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Spratlys flights will continue, US vows

WASHINGTON—The United States has rejected Beijing’s demands that US surveillance planes stop flying over the disputed Spratly Islands in the South China Sea, US Assistant Secretary for East Asian and Pacific Affairs Daniel Russel said Thursday.

Over the past few months, China has been building artificial islands on coral reefs in the Spratly Islands region it claims in the South China Sea.

No stopping flights. US Assistant Secretary of State for East Asian and Pacific Affairs
Daniel Russel is greeted in Washington by Philippine Ambassador Jose L. Cuisia during
a recent diplomatic gathering.
The US State Department has expressed concern over Beijing’s claims to 90 percent of the South China Sea region.

Russel said the United States would continue “to fully exercise our rights globally to the international space” and defend the rights of all countries to freedom of navigation and overflight in the region.

On Thursday, CNN reported that a Chinese naval vessel issued eight warnings  on Wednesday  to a US P8-A Poseidon advanced surveillance aircraft asking it to “please go away… to avoid a misunderstanding.”

Former CIA Deputy Director Michael Morell told CNN in an exclusive interview that the incident confirmed there was “absolutely” a risk that the United States and China could go to war in the near future.

Media outlets reported last week that US Defense Secretary Ashton Carter was considering expanding military patrols around the Spratly Islands, an archipelago off the Philippine, Malaysian and Vietnamese coasts.

Former senator Panfilo Lacson said  Friday  the US government is sending a strong signal to China and the international community.

“The fact that the US conducted patrol over the contested islands which China is claiming to be exclusively their own and thereafter, releasing the incident through international media says a lot already,” said Lacson.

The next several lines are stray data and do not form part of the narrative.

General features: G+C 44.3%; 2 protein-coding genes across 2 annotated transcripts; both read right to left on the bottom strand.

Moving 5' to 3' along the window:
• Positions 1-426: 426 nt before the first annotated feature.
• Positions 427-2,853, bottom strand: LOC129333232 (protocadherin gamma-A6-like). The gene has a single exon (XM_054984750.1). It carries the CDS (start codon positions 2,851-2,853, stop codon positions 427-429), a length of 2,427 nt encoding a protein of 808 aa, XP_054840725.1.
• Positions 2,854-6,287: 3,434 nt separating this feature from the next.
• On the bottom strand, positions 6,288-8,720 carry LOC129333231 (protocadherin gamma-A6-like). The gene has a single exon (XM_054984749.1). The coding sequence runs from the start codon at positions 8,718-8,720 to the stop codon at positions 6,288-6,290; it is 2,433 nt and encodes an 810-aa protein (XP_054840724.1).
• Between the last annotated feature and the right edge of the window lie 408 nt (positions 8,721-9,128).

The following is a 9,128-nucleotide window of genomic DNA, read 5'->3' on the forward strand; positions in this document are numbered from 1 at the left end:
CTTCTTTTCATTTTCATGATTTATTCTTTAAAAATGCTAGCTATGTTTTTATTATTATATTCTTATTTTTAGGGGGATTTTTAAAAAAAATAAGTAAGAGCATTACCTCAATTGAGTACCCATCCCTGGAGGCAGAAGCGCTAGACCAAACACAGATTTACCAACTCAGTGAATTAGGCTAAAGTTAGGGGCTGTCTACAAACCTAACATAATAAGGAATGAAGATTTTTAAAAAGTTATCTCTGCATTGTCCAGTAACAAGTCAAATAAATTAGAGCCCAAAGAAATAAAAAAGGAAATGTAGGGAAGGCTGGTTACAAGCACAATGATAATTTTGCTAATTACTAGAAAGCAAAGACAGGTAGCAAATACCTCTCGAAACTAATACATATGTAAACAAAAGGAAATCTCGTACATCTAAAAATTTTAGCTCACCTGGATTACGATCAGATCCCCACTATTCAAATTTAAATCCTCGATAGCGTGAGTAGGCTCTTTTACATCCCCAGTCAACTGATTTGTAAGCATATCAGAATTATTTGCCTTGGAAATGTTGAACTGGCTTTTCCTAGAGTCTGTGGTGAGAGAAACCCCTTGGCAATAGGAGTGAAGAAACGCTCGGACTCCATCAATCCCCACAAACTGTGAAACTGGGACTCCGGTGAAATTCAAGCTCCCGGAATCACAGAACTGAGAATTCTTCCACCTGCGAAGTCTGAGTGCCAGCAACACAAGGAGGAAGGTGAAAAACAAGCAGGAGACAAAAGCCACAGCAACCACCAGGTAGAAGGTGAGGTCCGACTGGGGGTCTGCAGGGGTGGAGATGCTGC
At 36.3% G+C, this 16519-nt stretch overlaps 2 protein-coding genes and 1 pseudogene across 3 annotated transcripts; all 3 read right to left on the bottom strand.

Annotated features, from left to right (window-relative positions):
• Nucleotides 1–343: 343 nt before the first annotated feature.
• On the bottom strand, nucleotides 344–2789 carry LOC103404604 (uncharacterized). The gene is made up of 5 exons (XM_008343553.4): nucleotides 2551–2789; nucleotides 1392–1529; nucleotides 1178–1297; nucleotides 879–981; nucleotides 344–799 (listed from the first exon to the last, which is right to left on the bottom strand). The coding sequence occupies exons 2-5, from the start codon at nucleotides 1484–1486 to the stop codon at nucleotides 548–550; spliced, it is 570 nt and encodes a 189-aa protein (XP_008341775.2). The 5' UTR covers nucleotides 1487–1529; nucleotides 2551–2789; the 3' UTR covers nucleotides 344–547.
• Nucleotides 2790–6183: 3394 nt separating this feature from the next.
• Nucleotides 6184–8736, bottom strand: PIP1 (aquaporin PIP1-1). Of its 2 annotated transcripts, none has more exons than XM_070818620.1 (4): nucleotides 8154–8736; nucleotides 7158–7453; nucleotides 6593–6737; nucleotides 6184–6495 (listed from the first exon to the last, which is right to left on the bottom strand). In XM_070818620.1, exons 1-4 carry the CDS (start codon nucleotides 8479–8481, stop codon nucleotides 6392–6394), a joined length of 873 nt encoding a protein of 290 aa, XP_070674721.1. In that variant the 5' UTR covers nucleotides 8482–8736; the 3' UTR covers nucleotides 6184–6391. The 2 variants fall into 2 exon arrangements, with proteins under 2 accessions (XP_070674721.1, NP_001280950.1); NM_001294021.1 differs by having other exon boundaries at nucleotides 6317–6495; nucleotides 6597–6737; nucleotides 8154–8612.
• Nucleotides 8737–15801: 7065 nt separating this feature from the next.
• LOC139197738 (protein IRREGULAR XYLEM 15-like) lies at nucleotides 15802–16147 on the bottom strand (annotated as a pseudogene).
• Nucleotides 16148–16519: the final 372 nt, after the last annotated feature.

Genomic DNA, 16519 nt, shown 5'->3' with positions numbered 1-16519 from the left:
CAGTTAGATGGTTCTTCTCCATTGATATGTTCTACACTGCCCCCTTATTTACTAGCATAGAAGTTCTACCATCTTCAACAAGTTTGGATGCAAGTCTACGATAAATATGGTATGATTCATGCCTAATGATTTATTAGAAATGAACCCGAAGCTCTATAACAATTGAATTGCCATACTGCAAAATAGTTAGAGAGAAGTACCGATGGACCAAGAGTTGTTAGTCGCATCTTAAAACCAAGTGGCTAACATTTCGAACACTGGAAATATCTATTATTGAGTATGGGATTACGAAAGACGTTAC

“My concern is, it takes an aggressive action from any party in interest, no matter how insignificant, to spark a dangerous armed confrontation that could lead to war,” said Lacson.

Because of this, Lacson urged President Benigno Aquino III to convene the National Security Council (NSC) to discuss these issues with China and look for possible courses of action in dealing with the above-stated possibilities.

Aquino has never convened the NSC, which is composed of former presidents and his Cabinet secretaries.

“This is a serious threat that needs study and enlightened discussion among our security officials and top policy makers,” Lacson said.

Senator Ferdinand Marcos Jr. said he doubts if the current friction would lead to direct confrontation. He said the US seemed to be probing Chinese intent, with the aimed of setting limits on its territories and actions.

US surveillance aircraft and naval ships have yet to test China’s territorial claims around artificial islands built in the South China Sea, but the Pentagon warned  Thursday  that could be the next step.

Although the United States does not recognize China’s claims of sovereignty around the man-made structures, American P-8 surveillance planes and naval vessels patrolling the area have not ventured within 12 nautical miles of the artificial islands -- the standard territorial zone around natural land.